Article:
Smoking and Cognition in Bipolar Disorder


One of my current projects, recently published, assesses the effects of cigarette-smoking behavior on general and social cognition in a bipolar cohort.

Individuals diagnosed with mental illness demonstrate a higher likelihood of substance use, such as cigarette smoking, compared to individuals without a psychiatric diagnosis. A number of theories have been developed to explain this curious finding, particularly in relation to schizophrenia. For example, nicotine is a stimulant, and as such, may enhance focus and attention in individuals with mental illness like schizophrenia. Also, people with mental illness report feeling subjectively better and temporary relief from their psychiatric symptoms, suggesting nicotine use as a form of self-medication. Finally, biological studies demonstrate overlap in both developing mental illness and addictive behavior, suggesting shared genetic and neuroanatomical substrates underlying both disorders.

Interestingly, nicotine use in schizophrenia has shown to improve aspects of cognition, like attention, processing speed, and working memory. While most work assessing the beneficial effects of nicotine on cognition have been conducted in psychotic disorders like schizophrenia, very few, if any, have been conducted in bipolar disorder. While primarily considered an affective disorder characterized by mood lability (i.e., switching between manic/hypomanic and depressive symptomatology), bipolar disorder also shares schizophrenic-like symptoms, particularly positive symptoms of psychosis (i.e., delusions and hallucinations). However, only approximately 65% of bipolar patients present with psychotic-like features. Therefore, given common biological determinants found in both schizophrenia and bipolar disorder, we hypothesized to see a similar relationship between smoking behavior and cognition in bipolar patients who smoke, namely: Bipolar smokers with psychotic history would demonstrate better performance on aspects of cognition compared to bipolar non-smokers with psychotic history.

Participants included 105 bipolar patients, with a roughly equal number of smokers and non-smokers, who were questioned on pre-existing cigarette-smoking behavior and administered a battery of cognitive measures. A number of factors that may additionally affect cognition were also accounted for, like: affective symptoms, other substance use, premorbid IQ, comorbidity of other psychiatric disorders (particularly anxiety disorders), total number of psychiatric medications taken at time of testing, and number of cigarettes smoked daily. Generally, results ran counter to our expectations: bipolar smokers with psychosis history performed worse on measures of general and social cognition compared to bipolar non-smokers with psychosis history. However, in bipolar patients with no evidence of psychosis, smokers outperformed non-smokers on these same cognitive tasks. As a psychostimulant, nicotine has been demonstrated to improve aspects of cognition, which may explain similar results in our non-psychotic group of bipolar patients. However, bipolar smokers with psychosis history may present as a significantly more impaired group of patients, given that smoking has been demonstrated to be an additional risk factor for poorer cognition and general overall functioning (i.e., illness severity).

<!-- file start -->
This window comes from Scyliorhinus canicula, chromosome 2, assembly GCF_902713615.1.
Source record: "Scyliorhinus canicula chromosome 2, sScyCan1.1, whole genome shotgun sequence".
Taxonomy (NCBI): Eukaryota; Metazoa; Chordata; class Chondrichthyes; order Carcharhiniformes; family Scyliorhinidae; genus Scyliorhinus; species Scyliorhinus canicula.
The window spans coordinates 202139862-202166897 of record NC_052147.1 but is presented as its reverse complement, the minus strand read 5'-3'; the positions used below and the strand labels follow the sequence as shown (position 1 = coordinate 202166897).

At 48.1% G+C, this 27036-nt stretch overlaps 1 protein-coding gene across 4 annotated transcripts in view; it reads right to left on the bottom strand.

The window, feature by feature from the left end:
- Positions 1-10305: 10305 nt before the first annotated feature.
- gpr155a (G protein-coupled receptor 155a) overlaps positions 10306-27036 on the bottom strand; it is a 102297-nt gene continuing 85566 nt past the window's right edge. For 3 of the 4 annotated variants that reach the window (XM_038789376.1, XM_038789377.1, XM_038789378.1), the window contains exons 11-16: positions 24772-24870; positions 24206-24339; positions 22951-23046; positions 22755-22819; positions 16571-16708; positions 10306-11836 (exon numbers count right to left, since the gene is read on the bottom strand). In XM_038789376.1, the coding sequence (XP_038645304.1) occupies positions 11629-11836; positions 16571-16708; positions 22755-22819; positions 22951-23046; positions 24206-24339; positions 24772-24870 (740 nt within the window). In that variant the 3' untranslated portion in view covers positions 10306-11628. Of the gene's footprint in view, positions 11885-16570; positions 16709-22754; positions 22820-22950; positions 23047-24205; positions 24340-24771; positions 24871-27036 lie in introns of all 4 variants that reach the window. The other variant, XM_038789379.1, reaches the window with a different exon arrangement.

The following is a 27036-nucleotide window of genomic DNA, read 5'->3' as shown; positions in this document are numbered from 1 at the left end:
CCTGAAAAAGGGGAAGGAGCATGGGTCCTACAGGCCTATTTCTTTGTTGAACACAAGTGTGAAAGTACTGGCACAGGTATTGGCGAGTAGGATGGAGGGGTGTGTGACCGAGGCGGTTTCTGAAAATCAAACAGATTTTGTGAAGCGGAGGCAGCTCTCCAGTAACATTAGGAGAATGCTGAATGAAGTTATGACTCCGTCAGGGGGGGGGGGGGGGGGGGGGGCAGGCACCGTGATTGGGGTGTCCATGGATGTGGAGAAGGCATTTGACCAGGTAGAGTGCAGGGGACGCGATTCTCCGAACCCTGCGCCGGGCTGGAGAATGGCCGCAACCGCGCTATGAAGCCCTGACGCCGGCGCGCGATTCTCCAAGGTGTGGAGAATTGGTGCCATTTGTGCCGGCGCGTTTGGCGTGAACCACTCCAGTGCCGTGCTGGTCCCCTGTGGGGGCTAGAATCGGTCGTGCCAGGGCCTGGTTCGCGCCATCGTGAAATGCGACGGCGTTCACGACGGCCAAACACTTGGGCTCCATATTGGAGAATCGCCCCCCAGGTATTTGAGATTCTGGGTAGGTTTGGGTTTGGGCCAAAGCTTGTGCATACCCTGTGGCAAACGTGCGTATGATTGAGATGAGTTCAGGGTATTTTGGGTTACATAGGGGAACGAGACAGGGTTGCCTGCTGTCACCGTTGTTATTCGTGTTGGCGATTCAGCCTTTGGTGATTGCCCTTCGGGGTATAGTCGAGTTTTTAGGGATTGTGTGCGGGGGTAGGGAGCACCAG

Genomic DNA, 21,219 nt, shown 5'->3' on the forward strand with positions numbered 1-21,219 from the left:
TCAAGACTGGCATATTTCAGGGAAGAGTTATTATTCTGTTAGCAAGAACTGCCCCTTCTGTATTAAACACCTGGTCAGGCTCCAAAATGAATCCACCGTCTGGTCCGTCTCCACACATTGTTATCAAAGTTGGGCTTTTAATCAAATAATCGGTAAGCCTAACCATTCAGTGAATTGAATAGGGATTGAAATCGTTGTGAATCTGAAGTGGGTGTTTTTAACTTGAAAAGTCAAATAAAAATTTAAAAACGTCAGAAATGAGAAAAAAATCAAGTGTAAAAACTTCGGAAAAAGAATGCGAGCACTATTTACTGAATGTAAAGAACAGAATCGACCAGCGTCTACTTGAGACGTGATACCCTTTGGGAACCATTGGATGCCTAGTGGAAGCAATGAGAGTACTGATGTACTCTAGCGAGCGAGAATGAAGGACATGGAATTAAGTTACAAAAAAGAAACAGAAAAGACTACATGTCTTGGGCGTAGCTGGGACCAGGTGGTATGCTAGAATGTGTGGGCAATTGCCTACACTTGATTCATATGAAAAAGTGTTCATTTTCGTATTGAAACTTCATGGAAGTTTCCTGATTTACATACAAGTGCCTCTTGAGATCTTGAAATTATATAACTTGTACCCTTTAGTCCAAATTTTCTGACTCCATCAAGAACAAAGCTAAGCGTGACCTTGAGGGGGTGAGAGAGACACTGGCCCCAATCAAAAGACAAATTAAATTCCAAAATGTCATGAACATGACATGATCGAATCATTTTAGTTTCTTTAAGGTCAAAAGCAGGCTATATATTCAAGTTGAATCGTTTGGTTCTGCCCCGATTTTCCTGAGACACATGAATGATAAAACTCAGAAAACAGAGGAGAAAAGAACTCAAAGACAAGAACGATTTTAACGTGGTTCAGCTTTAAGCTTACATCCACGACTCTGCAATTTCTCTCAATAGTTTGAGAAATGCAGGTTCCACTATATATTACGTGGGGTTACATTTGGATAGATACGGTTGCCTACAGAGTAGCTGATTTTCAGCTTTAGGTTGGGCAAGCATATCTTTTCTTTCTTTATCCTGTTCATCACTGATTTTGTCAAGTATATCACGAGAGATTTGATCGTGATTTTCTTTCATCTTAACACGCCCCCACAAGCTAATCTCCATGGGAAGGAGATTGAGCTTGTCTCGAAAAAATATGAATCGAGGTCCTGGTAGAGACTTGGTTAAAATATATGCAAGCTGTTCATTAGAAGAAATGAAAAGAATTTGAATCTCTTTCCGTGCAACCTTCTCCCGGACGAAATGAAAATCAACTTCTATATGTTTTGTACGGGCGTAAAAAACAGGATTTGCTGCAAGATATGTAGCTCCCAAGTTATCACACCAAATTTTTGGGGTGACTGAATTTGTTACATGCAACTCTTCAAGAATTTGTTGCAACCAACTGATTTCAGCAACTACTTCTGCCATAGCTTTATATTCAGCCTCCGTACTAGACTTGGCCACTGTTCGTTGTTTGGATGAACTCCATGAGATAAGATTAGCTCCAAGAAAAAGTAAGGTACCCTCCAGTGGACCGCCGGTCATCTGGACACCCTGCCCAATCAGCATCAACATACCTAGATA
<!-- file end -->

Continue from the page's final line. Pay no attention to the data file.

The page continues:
While the current study did present with some limitations (i.e., no experimental administration of nicotine, no objective assessment of nicotine levels, etc.), results suggest cognitive performance in response to nicotine use is partly dependent on psychosis history in patients with bipolar disorder, which may point to differing neurobiological substrates between these subtypes. Further experimental manipulation is necessary to disentangle the effects of smoking/nicotine and psychosis history on cognition in bipolar disorder.